Bella Hummingbird's Nest Cam, La Verne, California - On air, and the tiny nest is crammed full of two Allen's Hummingbird chicks!
Happy Nest Viewing!
Chiappe LM, Schmitt JG, Jackson FJ, Garrido A, Dingus L, & Grellet-Tinner G. 2004. Nest structure for sauropods: sedimentary criteria for recognition of dinosaur nesting traces. Palaios 19(1):89-95.
Clark JM, Norell MA, & Chiappe LM. 1999. An oviraptorid skeleton from the Late Cretaceous
of Ukhaa Tolgod, Mongolia, preserved in an avianlike brooding position over an oviraptorid nest. American Museum Novitates 3265:1-36.
Erickson GM, Curry-Rogers K, Varricchio DJ, Norell MA, & Xu X. 2007. Growth patterns in brooding dinosaurs reveals the timing of sexual maturity in non-avian dinosaurs and genesis of the avian conditio. Biology Letters 3(5):558-561.
Horner JR & Makela R. 1979. Nest of juveniles provides evidence of family structure among dinosaurs. Nature 282:296-298.
Horner JR, Padian K, & de Ricqlès A. 2001. Comparative osteohistology of some embryonic and perinatal archosaurs: developmental and behavioral implications for dinosaurs. Paleobiology 27(1):39-58.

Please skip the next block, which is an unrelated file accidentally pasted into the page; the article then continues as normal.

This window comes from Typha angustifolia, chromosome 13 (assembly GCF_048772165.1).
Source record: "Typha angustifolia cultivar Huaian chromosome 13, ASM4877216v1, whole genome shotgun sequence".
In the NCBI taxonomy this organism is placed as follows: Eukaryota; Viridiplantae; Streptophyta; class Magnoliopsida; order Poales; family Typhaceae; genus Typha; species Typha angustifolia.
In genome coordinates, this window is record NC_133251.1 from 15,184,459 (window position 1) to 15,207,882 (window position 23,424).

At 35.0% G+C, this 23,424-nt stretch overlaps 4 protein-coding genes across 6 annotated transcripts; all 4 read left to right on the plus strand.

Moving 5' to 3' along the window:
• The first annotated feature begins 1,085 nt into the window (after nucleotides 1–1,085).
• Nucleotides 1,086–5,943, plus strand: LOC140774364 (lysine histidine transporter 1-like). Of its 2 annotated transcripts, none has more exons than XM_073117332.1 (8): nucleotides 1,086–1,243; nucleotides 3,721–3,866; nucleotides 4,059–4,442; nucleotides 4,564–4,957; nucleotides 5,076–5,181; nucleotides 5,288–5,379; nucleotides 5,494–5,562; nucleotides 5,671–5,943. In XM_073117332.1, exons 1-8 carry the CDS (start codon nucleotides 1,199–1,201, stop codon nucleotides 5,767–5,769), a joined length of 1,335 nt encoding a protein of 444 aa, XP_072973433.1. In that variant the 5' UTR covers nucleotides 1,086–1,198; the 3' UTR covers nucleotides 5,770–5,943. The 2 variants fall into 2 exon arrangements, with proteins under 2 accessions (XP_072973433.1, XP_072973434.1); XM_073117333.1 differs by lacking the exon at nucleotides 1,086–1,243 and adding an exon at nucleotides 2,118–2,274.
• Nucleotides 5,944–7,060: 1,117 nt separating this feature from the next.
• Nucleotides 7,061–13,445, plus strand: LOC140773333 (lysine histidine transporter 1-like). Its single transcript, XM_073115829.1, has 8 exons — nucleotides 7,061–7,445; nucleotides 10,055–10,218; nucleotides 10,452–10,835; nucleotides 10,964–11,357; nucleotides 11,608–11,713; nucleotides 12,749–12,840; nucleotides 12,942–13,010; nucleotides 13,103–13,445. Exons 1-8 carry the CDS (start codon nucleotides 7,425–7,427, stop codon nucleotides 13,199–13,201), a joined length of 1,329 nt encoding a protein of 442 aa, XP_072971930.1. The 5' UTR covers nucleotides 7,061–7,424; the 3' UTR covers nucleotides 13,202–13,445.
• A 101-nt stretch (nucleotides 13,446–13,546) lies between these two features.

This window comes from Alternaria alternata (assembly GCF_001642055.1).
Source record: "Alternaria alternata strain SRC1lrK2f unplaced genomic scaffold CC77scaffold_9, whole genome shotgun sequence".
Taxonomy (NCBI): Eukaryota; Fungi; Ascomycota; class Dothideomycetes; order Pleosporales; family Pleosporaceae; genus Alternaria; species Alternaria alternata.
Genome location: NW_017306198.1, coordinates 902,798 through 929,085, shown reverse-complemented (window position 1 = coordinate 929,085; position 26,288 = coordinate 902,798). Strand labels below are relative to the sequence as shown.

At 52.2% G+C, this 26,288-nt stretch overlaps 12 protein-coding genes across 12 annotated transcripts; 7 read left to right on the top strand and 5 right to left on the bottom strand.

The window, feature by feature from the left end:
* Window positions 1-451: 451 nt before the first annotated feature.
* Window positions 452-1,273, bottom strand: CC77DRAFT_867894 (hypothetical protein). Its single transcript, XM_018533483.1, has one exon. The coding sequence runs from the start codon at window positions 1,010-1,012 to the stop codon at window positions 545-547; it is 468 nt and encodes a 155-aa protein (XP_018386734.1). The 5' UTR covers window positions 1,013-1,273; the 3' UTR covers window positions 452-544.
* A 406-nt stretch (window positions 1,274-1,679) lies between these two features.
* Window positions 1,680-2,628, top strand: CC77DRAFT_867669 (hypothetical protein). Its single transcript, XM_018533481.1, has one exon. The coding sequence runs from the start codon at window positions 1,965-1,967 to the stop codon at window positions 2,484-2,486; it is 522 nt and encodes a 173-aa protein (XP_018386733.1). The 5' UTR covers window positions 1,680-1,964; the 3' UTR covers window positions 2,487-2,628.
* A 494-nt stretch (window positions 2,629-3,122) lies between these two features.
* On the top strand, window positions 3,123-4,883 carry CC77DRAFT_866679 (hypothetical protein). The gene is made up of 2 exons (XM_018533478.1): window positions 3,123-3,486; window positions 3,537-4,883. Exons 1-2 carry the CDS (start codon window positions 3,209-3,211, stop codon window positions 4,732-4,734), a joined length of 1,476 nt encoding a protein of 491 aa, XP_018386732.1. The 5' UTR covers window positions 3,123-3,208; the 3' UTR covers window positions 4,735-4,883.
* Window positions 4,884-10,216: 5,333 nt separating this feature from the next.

Osbom, HF. 1924. Three new Theropoda, Protoceratops zone, central Mongolia. American Museum Novitates 144:1-12.
Varricchio DJ, Jackson F, & Trueman CN. 1999. A nesting trace with eggs for the Cretaceous theropod dinosaur Troodon formosus. Journal of Vertebrate Paleontology 19(1):91-100.
Wilson JA, Mohabey DM, Peters SE, Head JJ. 2010. Predation uponh atchling dinosaurs by a new snake from the Late Cretaceous of India. PLoS Biol 8(3): e1000322. doi:10.1371/journal.pbio.1000322